I have no idea if I got into this university because I was a legacy, but I can say for sure that it’s the reason I applied here. I grew up in Virginia, a state with its own fantastic public university, and I went to a small high school in New England that sends, at best, a handful of kids to UNC each year.
If my mom hadn’t gotten her MBA at Kenan-Flagler and fallen in love with Chapel Hill in the process, I’d probably be trudging along in the March slush at some obscure liberal arts school up North right now. I couldn’t be more grateful to be here.
When trying to unpack the reasons behind my visceral sense that legacies should matter, I thought it might be wise to start by understanding what the word means, outside of the context of college admissions jargon.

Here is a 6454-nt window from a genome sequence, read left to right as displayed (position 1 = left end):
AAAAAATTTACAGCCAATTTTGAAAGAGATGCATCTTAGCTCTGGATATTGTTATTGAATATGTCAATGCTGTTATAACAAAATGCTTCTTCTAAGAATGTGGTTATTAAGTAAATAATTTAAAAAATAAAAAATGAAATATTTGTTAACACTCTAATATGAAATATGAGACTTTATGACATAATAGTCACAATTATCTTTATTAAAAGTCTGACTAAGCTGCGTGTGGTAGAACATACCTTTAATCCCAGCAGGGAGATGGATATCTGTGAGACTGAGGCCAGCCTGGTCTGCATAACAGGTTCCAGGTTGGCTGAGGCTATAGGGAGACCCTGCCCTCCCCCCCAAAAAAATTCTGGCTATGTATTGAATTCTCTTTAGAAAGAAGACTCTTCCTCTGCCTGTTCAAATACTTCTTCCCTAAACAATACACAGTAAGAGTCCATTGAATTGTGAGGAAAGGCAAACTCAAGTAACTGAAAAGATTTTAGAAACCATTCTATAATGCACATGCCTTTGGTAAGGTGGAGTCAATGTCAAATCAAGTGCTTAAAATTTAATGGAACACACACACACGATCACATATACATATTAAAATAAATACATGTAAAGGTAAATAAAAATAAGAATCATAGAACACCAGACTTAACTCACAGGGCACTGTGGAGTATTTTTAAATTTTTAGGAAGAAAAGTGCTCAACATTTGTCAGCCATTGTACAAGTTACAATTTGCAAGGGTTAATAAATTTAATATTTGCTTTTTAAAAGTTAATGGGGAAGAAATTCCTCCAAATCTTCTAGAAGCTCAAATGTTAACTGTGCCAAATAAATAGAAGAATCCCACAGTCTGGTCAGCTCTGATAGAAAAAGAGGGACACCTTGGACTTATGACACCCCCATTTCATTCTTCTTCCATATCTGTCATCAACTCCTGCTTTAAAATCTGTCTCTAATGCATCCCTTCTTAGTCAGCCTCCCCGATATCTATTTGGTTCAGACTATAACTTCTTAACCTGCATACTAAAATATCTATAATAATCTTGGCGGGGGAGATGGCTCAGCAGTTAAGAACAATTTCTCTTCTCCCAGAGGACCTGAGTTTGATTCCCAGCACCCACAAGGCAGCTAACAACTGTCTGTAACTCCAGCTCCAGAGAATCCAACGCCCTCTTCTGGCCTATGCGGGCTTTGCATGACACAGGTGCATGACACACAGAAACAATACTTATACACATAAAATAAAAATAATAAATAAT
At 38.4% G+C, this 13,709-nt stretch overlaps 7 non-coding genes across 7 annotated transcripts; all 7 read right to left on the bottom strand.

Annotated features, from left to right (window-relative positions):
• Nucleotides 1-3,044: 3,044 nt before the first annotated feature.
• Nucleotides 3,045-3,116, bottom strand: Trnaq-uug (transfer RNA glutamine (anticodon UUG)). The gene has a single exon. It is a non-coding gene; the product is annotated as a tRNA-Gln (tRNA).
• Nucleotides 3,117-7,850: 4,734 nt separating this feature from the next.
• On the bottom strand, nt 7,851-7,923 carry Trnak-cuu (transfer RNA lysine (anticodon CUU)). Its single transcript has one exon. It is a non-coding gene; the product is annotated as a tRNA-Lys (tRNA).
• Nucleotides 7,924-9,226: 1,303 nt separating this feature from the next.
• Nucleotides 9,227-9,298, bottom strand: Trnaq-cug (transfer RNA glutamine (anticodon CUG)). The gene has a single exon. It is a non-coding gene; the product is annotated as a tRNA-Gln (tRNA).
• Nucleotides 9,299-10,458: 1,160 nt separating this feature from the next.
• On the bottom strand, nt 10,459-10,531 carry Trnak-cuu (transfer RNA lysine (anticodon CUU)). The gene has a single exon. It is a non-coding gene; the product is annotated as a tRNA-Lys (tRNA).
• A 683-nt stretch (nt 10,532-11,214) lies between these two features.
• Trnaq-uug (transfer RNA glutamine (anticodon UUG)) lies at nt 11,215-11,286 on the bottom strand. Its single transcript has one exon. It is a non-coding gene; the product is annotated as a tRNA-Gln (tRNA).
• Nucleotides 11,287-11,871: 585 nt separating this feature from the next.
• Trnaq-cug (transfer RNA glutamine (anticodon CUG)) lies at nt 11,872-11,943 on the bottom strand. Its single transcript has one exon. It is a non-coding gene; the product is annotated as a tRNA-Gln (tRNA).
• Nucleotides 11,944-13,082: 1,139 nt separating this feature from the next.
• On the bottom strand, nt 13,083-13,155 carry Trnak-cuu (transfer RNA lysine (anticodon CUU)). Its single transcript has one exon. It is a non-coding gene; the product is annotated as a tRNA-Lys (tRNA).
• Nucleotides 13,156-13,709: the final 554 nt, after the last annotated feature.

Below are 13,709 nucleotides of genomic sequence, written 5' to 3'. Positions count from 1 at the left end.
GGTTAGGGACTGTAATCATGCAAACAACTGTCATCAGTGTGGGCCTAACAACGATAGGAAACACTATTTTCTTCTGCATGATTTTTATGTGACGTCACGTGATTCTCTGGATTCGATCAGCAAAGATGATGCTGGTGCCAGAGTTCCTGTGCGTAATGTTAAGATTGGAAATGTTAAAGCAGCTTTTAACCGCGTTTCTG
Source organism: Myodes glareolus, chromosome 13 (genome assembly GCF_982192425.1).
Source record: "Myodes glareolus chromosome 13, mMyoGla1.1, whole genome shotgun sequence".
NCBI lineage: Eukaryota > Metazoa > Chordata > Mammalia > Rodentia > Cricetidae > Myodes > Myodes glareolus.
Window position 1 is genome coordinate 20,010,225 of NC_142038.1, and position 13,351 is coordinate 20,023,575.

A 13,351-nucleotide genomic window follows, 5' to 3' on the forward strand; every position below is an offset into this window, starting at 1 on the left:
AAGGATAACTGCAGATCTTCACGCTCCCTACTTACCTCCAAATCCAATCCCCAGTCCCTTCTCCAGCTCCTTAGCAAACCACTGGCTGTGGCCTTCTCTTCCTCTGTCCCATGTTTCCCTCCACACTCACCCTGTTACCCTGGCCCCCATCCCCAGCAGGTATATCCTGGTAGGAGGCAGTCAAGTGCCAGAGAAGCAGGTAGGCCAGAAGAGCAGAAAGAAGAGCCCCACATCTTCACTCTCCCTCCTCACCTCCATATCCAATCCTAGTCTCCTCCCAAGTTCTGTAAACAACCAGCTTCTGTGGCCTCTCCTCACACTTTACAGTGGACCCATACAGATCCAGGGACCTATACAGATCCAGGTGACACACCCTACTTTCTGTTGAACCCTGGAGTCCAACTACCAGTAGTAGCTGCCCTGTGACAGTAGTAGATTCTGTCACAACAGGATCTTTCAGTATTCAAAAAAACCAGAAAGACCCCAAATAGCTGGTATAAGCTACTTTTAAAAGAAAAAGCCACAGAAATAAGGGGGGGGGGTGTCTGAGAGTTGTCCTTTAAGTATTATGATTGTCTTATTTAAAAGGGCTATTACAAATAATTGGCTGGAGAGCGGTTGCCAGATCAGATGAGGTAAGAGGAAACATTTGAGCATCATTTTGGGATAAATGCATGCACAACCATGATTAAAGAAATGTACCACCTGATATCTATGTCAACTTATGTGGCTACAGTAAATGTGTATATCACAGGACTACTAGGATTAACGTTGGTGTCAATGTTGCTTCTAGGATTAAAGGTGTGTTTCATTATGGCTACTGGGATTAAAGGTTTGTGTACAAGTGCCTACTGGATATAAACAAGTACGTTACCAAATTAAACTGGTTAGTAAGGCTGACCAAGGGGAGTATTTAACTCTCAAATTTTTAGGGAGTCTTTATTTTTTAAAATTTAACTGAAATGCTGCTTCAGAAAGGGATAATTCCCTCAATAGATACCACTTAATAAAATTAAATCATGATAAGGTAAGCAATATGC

But far more interesting than the word’s entry in the dictionary were the two sets of synonyms I found under “legacy” in the thesaurus.
The first entry includes words like “inheritance,” “birthright” and “gift.” The second set is along the lines of “consequence” and “spin-off.”